About Michael Kuron

Mike Kuron has extensive experience managing and performing CFD consulting projects across a wide range of applications in the aerospace, nuclear, defense, power generation, and electronics industries. He has earned his Ph.D. at the University of Connecticut, concentrating on the development of models for species mixing in turbulent premixed flames, as well as transported probability density function methods in turbulent combustion. As a Lead Consulting Engineer at ANSYS, Mike works with clients around the world to improve their analysis workflows and tackle challenging engineering problems.

Thermo-Mechanical Analysis Methods for Printed Circuit Boards: Part 2

In part one of this series, we discussed modeling approaches for the complex geometry found in printed circuit boards. Now, we’ll move on to discussing methods for characterizing the thermal properties of integrated circuit (IC) packages.

Analysis of IC packages is critical at many levels of the design process, including package level thermal design, board level modeling including heat sink designs and package viability, as well as system level flow and thermal characterization. Much like a PCB, IC packages are geometrically complex, with disparate length scales that are challenging to explicitly capture in an analysis.

Typical IC Packages  Continue reading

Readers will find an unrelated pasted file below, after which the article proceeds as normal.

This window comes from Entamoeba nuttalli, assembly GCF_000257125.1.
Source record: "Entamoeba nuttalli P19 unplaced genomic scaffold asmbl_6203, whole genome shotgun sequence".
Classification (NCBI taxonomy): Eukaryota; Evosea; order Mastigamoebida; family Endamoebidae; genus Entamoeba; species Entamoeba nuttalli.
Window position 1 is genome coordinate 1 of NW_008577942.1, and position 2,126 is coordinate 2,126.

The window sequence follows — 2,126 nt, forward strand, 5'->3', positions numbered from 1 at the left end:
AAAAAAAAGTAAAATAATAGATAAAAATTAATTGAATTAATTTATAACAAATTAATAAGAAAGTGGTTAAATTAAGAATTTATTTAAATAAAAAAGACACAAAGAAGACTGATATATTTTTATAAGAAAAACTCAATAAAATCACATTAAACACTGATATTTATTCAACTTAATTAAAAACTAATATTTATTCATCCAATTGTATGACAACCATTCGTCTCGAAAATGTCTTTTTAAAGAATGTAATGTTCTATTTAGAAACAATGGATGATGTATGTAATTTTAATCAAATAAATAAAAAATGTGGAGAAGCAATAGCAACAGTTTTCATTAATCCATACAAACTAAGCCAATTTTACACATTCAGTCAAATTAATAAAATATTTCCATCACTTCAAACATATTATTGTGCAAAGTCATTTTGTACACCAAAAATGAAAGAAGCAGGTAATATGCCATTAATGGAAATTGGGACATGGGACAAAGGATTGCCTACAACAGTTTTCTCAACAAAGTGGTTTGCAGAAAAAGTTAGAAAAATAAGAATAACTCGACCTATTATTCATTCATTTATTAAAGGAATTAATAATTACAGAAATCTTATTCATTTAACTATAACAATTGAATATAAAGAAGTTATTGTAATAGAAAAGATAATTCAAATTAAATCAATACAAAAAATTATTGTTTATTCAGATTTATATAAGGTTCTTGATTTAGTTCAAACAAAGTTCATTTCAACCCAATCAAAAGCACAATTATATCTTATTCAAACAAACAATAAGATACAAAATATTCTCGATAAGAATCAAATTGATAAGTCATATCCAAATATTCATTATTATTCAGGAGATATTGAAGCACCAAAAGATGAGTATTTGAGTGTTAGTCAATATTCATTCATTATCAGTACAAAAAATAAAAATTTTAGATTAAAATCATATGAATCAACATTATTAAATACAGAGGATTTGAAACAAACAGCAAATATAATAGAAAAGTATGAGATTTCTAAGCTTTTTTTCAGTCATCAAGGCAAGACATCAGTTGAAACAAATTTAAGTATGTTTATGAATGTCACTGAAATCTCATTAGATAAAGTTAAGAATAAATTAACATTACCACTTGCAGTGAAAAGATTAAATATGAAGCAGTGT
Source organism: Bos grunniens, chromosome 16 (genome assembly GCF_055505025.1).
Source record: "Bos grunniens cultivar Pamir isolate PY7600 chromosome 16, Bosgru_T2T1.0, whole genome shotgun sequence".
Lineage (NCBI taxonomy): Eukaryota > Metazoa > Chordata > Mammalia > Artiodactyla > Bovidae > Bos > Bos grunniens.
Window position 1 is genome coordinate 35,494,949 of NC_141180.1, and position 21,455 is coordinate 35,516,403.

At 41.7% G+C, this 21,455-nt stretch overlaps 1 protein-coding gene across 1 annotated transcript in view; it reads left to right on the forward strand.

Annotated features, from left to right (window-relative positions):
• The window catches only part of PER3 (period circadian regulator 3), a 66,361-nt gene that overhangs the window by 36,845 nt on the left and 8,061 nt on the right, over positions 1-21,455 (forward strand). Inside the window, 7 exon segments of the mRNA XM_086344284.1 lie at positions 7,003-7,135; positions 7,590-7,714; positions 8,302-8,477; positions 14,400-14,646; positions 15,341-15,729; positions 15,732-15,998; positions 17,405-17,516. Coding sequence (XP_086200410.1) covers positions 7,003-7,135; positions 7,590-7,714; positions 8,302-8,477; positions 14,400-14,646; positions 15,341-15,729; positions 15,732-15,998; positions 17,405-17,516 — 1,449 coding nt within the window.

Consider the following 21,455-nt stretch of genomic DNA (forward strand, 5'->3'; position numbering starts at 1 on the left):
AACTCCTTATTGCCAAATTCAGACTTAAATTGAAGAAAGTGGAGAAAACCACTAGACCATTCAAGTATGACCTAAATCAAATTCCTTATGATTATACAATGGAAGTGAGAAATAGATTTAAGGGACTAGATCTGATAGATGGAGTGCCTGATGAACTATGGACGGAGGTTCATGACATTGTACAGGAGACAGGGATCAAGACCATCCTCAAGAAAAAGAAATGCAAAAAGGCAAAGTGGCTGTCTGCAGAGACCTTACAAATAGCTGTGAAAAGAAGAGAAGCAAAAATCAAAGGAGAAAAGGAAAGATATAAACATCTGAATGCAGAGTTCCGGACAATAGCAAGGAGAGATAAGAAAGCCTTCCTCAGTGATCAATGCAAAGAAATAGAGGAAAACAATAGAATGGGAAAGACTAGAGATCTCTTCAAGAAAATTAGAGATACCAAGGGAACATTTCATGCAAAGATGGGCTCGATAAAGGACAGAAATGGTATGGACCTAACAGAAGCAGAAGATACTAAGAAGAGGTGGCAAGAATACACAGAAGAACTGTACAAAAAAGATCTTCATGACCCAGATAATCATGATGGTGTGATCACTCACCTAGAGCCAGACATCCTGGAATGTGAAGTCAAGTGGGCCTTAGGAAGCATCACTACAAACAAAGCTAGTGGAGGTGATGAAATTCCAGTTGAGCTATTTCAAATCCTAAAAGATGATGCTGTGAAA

Thermo-Mechanical Analysis Methods for Printed Circuit Boards: Part 1

As electronic devices become smaller and more ubiquitous, the printed circuit boards and components that drive them face increasing power densities and evermore complexity. To ensure product reliability and performance, accurate and detailed analysis methodologies are necessary. In a three-part series, Mike Bak and I will discuss modeling approaches for the thermo-mechanical analysis of printed circuit boards and their components. In part one of this series, I will cover modeling approaches for the PCB itself.

A typical PCB will have multiple layers, each one having its own distribution of FR-4 and copper traces and vias. Take the board layout shown in Figure 1 as an example, which has over 16,000 traces and vias across 7 layers. The complex board geometry leads to spatially varying material properties (i.e. modulus of elasticity, density, thermal conductivity, etc.) that must be accurately specified by the analyst for any type of simulation.

Thermo-mechanical Analysis of a printed circuit board

Figure 1: Typical PCB Layout Geometry

So, what are some ways that we can model this type of geometry? I’ve outlined below some common approaches: Continue reading